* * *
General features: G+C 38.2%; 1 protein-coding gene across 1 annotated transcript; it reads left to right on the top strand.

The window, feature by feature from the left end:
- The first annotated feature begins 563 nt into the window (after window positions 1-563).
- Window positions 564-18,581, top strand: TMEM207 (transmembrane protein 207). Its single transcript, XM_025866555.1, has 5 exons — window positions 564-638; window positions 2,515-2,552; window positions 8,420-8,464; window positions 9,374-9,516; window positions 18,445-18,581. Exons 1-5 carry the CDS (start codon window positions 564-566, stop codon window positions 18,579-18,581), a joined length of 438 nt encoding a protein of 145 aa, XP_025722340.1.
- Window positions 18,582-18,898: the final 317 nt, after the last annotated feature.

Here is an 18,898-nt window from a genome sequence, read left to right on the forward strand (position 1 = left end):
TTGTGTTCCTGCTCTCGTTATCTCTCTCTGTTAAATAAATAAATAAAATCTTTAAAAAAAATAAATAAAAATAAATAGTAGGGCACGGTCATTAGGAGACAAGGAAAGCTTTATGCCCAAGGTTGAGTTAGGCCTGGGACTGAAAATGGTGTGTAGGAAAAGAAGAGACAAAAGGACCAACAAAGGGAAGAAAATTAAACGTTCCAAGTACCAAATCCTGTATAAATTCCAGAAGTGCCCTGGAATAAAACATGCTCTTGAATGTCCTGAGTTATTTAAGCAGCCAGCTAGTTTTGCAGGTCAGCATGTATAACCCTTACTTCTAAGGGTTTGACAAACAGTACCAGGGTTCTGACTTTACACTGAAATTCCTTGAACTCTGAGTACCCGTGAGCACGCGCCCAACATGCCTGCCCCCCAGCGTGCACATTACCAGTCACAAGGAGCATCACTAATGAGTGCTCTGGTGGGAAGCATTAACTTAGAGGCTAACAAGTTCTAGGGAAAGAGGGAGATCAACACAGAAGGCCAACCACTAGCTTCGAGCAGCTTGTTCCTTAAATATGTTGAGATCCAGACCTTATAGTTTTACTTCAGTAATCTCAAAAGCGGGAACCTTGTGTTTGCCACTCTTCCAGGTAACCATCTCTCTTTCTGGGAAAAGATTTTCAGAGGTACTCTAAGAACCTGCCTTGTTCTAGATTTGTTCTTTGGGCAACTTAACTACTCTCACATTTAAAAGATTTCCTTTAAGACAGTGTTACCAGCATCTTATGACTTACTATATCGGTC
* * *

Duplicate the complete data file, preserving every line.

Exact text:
General features: G+C 38.2%; 1 protein-coding gene across 1 annotated transcript; it reads left to right on the top strand.

The window, feature by feature from the left end:
- The first annotated feature begins 563 nt into the window (after window positions 1-563).
- Window positions 564-18,581, top strand: TMEM207 (transmembrane protein 207). Its single transcript, XM_025866555.1, has 5 exons — window positions 564-638; window positions 2,515-2,552; window positions 8,420-8,464; window positions 9,374-9,516; window positions 18,445-18,581. Exons 1-5 carry the CDS (start codon window positions 564-566, stop codon window positions 18,579-18,581), a joined length of 438 nt encoding a protein of 145 aa, XP_025722340.1.
- Window positions 18,582-18,898: the final 317 nt, after the last annotated feature.

Here is an 18,898-nt window from a genome sequence, read left to right on the forward strand (position 1 = left end):
TTGTGTTCCTGCTCTCGTTATCTCTCTCTGTTAAATAAATAAATAAAATCTTTAAAAAAAATAAATAAAAATAAATAGTAGGGCACGGTCATTAGGAGACAAGGAAAGCTTTATGCCCAAGGTTGAGTTAGGCCTGGGACTGAAAATGGTGTGTAGGAAAAGAAGAGACAAAAGGACCAACAAAGGGAAGAAAATTAAACGTTCCAAGTACCAAATCCTGTATAAATTCCAGAAGTGCCCTGGAATAAAACATGCTCTTGAATGTCCTGAGTTATTTAAGCAGCCAGCTAGTTTTGCAGGTCAGCATGTATAACCCTTACTTCTAAGGGTTTGACAAACAGTACCAGGGTTCTGACTTTACACTGAAATTCCTTGAACTCTGAGTACCCGTGAGCACGCGCCCAACATGCCTGCCCCCCAGCGTGCACATTACCAGTCACAAGGAGCATCACTAATGAGTGCTCTGGTGGGAAGCATTAACTTAGAGGCTAACAAGTTCTAGGGAAAGAGGGAGATCAACACAGAAGGCCAACCACTAGCTTCGAGCAGCTTGTTCCTTAAATATGTTGAGATCCAGACCTTATAGTTTTACTTCAGTAATCTCAAAAGCGGGAACCTTGTGTTTGCCACTCTTCCAGGTAACCATCTCTCTTTCTGGGAAAAGATTTTCAGAGGTACTCTAAGAACCTGCCTTGTTCTAGATTTGTTCTTTGGGCAACTTAACTACTCTCACATTTAAAAGATTTCCTTTAAGACAGTGTTACCAGCATCTTATGACTTACTATATCGGTC